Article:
Northern Ireland man elected architecture body president amid race row
A Northern Ireland man has been elected president of the Royal Institute of British Architects (RIBA) amid a row over alleged "institutional racism" at the prestigious body.
Alan Jones (53), who is a lecturer in architecture at Queen's University and also has a private practice, was elected president of the 43,0000-strong professional body this week.
He studied architecture at Queen's University and graduated with the first distinction in seven years.
This was followed by 10 years in practice in London.
His election comes amid accusations that the RIBA tried to silence criticism from a black architect who also stood for election as president.
The Guardian newspaper reported yesterday that Elsie Owusu, the first chair of the Society of Black Architects, had accused the RIBA of "institutional discrimination and racism".
She also questioned the £180,000 salary of the RIBA chief executive.
The RIBA's honorary secretary, Kerr Robertson, rejected the claims and told her she had breached guidelines for the presidential election and that her behaviour was "a flagrant breach of confidentiality".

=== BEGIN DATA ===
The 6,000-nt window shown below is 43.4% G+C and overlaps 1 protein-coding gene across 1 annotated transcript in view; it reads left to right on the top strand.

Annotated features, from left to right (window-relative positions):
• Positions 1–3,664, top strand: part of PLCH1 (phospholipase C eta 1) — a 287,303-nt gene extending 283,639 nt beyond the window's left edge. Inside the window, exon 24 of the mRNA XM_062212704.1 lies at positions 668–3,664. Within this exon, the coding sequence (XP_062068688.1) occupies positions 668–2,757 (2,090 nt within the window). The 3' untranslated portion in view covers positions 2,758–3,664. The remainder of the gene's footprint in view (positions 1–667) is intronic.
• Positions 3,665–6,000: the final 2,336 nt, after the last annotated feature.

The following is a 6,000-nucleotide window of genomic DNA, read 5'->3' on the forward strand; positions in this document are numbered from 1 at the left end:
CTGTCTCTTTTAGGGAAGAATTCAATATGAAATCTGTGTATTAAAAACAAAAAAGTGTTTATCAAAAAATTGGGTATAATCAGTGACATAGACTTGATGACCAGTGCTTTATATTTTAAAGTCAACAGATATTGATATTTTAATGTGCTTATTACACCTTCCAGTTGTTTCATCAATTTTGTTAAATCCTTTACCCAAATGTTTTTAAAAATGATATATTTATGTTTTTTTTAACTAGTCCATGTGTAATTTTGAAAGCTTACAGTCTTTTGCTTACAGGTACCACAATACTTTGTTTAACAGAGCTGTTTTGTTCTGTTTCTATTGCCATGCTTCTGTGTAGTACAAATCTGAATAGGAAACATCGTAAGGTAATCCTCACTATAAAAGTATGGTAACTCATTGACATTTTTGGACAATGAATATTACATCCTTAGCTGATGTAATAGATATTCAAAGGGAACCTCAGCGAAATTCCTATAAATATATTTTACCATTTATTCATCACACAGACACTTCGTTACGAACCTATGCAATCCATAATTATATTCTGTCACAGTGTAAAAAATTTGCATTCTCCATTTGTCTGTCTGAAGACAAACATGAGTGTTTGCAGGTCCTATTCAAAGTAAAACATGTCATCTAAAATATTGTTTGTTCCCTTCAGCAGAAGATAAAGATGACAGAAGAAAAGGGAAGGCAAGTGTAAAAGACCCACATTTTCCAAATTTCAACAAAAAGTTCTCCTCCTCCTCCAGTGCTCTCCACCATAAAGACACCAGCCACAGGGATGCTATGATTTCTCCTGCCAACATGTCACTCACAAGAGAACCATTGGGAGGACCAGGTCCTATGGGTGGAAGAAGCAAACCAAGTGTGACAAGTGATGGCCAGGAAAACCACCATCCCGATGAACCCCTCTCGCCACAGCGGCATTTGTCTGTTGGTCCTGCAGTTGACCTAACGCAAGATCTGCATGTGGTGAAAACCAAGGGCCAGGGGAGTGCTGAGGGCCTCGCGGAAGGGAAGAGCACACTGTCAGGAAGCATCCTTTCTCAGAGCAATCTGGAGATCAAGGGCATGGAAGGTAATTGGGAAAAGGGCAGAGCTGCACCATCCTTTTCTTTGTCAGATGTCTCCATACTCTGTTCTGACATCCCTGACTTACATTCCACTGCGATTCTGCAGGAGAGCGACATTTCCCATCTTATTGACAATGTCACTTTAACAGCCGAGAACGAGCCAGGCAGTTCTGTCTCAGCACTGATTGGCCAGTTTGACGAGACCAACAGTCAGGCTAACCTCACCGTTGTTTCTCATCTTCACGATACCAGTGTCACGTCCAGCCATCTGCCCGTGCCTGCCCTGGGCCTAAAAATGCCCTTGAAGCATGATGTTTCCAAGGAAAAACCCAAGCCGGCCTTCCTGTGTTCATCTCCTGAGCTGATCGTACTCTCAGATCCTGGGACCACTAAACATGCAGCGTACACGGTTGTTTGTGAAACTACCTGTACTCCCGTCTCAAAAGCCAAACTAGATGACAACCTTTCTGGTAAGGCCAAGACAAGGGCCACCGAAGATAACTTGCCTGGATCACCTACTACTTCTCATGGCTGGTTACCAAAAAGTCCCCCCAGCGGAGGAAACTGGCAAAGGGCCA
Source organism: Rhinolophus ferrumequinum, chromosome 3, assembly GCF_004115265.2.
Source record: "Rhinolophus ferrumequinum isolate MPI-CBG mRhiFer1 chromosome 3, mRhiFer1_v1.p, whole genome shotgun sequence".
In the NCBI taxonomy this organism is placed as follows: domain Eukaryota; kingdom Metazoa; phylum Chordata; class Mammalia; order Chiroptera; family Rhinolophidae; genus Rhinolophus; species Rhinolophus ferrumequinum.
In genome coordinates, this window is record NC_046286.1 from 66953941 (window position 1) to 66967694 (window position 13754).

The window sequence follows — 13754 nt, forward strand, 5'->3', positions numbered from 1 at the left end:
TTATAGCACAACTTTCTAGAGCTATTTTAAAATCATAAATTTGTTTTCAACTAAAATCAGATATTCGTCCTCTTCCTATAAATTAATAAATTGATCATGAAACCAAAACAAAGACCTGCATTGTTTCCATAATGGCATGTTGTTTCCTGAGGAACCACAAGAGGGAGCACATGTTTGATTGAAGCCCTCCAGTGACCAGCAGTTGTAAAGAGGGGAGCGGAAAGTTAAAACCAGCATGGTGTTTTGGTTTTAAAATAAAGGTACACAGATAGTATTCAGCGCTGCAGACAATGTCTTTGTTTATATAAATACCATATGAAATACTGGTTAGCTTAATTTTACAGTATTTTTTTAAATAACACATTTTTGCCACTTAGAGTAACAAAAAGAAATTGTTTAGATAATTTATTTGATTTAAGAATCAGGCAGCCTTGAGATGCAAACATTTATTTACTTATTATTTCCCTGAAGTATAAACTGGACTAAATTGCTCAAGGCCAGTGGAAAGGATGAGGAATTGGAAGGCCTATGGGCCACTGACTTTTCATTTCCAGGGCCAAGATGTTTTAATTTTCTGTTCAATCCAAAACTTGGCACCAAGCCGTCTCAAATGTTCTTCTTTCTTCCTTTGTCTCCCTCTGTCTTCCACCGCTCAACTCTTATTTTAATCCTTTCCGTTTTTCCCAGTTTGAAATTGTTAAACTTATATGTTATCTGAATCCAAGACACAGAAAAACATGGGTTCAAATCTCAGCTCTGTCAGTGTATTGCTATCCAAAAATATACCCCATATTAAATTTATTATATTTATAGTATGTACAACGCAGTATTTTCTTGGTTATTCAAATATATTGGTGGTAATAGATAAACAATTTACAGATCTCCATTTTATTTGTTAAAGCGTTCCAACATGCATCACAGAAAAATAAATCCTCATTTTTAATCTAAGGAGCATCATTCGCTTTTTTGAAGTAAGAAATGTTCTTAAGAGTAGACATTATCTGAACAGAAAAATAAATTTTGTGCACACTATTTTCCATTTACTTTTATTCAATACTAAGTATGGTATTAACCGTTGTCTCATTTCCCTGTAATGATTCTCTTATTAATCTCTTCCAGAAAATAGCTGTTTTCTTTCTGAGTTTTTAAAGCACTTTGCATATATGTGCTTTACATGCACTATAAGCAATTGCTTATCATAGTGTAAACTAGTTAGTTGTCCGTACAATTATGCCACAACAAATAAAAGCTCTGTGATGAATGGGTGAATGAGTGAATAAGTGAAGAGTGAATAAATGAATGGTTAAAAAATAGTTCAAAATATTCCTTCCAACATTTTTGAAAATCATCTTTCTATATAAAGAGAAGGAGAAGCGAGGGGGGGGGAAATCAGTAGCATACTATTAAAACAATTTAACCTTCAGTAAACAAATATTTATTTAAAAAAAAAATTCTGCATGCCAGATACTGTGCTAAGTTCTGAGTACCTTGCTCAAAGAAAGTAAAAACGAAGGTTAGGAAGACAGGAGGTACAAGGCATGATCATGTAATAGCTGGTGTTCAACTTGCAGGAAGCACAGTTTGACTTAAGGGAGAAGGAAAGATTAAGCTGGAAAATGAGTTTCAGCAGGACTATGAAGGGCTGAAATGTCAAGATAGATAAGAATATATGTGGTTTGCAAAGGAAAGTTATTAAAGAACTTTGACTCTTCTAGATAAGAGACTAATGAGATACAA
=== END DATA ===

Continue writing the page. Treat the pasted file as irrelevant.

The London Times also reported that Ms Owusu, who now intends to stand for the presidency once again in 2020, had accused the RIBA of mislaying £1.1m of members' funds during a property deal in 2013. The RIBA denied there were any improper transactions and said accusations of racism had been investigated.
Ms Owusu had hoped to become the RIBA's first black president.
Mr Jones won the election by 2,704 votes to Ms Owusu's 1,673 and will officially become president next September. Ms Owusu was instead elected to the RIBA council.
Speaking after the election, Mr Jones said: "The RIBA is a fantastic organisation with great resources, particularly its staff who I'm keen to support more than ever.
"As individuals and as an institution, we need to come together to make the most of our assets and make the case for our profession."
Mr Jones, who was educated at Coleraine Inst and Ballymena Academy, will be the 77th president since the role was established in 1835.
As the chair of the RIBA council, the Randalstown-based architect will be responsible for the development and finances of the institute.
In May 2012, he became the president of the Royal Society of Ulster Architects for 2012-14.
Seven of his projects have received RIBA awards and two were shortlisted for the Stirling Prize, which is awarded to the best new building in the UK.